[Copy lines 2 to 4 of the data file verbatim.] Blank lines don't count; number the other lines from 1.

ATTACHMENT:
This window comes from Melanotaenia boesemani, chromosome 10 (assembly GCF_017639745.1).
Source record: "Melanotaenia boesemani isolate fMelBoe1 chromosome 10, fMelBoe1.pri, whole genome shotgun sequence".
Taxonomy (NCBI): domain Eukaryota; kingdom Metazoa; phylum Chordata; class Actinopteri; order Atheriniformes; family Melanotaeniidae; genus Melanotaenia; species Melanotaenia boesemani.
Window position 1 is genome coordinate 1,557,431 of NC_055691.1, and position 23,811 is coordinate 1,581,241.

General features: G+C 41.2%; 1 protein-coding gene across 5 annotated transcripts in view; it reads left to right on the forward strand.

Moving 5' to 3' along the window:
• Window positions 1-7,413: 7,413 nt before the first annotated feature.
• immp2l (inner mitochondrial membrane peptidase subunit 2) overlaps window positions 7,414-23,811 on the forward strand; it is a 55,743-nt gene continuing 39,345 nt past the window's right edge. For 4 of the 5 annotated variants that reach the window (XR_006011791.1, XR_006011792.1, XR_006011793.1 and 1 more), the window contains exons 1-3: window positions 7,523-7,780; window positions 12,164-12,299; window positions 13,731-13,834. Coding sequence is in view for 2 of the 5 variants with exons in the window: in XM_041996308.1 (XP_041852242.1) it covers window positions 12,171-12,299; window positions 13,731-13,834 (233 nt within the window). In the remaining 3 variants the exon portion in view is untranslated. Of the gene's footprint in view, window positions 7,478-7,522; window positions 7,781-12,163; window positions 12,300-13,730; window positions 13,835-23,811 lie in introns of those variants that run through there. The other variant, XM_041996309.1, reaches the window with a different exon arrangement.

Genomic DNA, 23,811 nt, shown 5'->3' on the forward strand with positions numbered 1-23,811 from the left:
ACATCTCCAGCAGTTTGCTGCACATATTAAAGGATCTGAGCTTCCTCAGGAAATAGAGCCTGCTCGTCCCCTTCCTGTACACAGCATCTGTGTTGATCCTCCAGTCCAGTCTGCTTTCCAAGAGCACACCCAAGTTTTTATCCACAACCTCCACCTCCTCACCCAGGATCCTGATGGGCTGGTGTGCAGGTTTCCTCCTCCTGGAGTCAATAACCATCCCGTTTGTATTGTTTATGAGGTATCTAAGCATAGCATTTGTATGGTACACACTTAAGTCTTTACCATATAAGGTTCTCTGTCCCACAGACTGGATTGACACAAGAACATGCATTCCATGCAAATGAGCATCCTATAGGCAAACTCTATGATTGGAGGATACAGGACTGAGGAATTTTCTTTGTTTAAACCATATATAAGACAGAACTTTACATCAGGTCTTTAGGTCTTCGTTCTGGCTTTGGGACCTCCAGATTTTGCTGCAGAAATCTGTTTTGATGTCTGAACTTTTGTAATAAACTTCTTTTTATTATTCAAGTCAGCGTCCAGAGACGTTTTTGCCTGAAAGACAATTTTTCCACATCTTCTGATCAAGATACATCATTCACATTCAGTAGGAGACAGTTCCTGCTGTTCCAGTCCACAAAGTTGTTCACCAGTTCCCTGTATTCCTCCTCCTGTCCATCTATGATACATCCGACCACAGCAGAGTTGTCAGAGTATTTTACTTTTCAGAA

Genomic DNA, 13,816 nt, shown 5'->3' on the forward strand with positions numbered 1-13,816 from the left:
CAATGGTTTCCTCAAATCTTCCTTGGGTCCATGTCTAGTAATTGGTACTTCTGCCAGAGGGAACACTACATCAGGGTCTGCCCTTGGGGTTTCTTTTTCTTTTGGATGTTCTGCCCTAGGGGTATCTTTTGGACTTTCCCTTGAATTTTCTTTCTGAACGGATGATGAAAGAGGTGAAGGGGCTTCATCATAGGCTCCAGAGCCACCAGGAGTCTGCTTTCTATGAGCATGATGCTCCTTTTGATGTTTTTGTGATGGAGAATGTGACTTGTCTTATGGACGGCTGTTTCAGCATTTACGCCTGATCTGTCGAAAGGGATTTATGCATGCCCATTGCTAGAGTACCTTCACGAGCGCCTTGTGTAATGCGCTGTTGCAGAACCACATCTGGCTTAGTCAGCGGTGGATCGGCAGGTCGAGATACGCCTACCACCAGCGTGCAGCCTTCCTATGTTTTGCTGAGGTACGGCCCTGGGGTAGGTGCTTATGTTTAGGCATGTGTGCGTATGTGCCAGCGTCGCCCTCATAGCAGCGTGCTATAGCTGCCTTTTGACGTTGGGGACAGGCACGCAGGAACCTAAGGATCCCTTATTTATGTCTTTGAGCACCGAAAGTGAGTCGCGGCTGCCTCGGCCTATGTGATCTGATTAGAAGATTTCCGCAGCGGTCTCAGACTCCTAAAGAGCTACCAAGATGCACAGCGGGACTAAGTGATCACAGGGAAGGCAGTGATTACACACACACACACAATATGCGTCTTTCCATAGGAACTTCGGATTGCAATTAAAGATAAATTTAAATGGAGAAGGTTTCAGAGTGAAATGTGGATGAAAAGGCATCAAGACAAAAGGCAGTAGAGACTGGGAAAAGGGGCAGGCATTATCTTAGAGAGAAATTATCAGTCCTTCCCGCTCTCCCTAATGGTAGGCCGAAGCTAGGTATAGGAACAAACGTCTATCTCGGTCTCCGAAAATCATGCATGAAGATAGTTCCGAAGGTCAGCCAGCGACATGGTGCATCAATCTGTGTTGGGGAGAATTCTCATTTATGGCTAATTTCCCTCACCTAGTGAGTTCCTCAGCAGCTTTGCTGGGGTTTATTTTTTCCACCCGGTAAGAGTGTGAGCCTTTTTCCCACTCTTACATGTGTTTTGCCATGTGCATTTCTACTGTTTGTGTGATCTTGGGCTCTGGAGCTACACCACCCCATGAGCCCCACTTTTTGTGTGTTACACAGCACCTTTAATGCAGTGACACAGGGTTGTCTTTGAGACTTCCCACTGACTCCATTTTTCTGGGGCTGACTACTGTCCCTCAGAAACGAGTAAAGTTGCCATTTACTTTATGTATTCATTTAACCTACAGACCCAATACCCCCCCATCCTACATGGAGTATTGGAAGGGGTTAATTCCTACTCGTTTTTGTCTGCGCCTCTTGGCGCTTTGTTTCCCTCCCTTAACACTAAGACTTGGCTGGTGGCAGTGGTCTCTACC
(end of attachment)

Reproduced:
Source record: "Melanotaenia boesemani isolate fMelBoe1 chromosome 10, fMelBoe1.pri, whole genome shotgun sequence".
Taxonomy (NCBI): domain Eukaryota; kingdom Metazoa; phylum Chordata; class Actinopteri; order Atheriniformes; family Melanotaeniidae; genus Melanotaenia; species Melanotaenia boesemani.
Window position 1 is genome coordinate 1,557,431 of NC_055691.1, and position 23,811 is coordinate 1,581,241.